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Note: This document is from the archive of the Africa Policy E-Journal, published by the Africa Policy Information Center (APIC) from 1995 to 2001 and by Africa Action from 2001 to 2003. APIC was merged into Africa Action in 2001. Please note that many outdated links in this archived document may not work.

USA: Nigeria Policy, Statement

USA: Nigeria Policy, Statement
Date distributed (ymd): 000821
APIC Document

+++++++++++++++++++++Document Profile+++++++++++++++++++++

Region: West Africa
Issue Areas: +political/rights+ +economy/development+ +security/peace+ +US policy focus+
Summary Contents:
This posting contains a joint statement on U.S. policy toward Nigeria from the Africa Fund and the Africa Policy Information Center. A related posting today contains excerpts from the new book on Nigeria: This House Has Fallen. Another related posting tomorrow will contain letters to President Clinton on Nigeria policy from a range of groups.

Official information on President Clinton's trip is expected to be available at:


Several statements on U.S. military relations with Nigeria can be found at:

+++++++++++++++++end profile++++++++++++++++++++++++

A Statement of The Africa Fund and the Africa Policy Information Center

The Africa Fund, 50 Broad St., Suite 1701, New York, NY 10004. Phone: 212-785-1024; Fax: 212-785-1078; E-mail:; Web:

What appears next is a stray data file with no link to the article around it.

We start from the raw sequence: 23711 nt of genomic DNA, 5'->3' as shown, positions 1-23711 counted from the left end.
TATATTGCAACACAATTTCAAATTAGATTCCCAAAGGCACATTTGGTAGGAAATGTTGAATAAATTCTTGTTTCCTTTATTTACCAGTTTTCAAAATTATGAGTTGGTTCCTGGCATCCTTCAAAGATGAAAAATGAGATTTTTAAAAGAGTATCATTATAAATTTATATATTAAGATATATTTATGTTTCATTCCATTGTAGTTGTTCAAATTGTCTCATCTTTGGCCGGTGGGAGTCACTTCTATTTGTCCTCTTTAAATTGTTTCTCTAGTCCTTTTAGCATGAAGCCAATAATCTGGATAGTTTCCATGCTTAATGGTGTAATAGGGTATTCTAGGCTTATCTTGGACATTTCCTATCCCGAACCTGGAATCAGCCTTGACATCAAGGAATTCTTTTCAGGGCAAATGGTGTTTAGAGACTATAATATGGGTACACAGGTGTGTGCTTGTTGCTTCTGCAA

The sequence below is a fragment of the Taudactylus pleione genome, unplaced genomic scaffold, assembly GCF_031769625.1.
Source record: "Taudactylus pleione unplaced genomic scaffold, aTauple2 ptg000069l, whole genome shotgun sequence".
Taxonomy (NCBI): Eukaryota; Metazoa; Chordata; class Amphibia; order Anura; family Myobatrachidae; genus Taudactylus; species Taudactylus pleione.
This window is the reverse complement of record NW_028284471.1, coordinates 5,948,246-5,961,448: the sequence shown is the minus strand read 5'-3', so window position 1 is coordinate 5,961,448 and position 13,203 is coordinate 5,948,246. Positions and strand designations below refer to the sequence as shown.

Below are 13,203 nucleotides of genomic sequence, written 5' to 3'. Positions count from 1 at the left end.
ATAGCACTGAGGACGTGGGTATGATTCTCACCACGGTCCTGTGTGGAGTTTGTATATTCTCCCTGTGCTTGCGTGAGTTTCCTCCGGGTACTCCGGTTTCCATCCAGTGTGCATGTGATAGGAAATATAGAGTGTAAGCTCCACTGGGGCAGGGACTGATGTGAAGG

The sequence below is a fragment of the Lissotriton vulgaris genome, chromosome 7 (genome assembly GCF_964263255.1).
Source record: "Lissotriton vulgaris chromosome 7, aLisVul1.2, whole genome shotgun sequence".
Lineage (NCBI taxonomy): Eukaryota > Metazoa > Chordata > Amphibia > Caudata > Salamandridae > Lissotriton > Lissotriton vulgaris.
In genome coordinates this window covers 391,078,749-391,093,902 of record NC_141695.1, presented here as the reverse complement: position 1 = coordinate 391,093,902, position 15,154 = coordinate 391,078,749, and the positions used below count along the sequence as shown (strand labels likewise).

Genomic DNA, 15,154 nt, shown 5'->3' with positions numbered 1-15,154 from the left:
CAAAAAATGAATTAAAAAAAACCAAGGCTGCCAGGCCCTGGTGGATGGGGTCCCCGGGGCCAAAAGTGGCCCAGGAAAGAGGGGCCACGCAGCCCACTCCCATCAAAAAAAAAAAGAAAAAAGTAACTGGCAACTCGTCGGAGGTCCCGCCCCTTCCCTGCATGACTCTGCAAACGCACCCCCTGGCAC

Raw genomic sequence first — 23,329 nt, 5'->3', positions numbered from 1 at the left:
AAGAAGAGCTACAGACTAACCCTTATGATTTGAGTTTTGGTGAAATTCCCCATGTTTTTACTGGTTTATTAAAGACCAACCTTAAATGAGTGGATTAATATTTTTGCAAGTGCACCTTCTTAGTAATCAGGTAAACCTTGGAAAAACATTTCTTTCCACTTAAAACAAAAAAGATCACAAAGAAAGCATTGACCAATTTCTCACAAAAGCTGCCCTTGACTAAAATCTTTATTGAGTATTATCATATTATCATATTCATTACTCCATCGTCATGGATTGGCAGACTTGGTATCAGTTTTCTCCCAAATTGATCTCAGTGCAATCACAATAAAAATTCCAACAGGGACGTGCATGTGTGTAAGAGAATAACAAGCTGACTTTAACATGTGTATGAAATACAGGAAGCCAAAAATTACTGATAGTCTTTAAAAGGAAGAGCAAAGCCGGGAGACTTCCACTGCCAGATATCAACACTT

Africa Policy Information Center, 110 Maryland Ave. NE, #509, Washington, DC 20002. Phone: 202-546-7961; Fax: 202-546-1545; Email:; Web:

Washington, DC - August 21, 2000

US Policy Towards Nigeria: An Agenda for Justice

For too long Clinton Administration policy towards oil-rich Nigeria cynically condemned military rule while pursuing a tacit accommodation of the generals on behalf of US economic and political interests. Now the Administration has announced that support for Nigeria's year-old democracy is a top foreign policy priority, and the President will deliver that message personally during his upcoming visit. But the increasing militarization of US-Nigerian relations, Washington's official silence on the brutal repression of environmental protesters in the Niger Delta oil fields, and its refusal to provide the debt relief needed to restart the economy belies a genuine US commitment to human rights and social justice.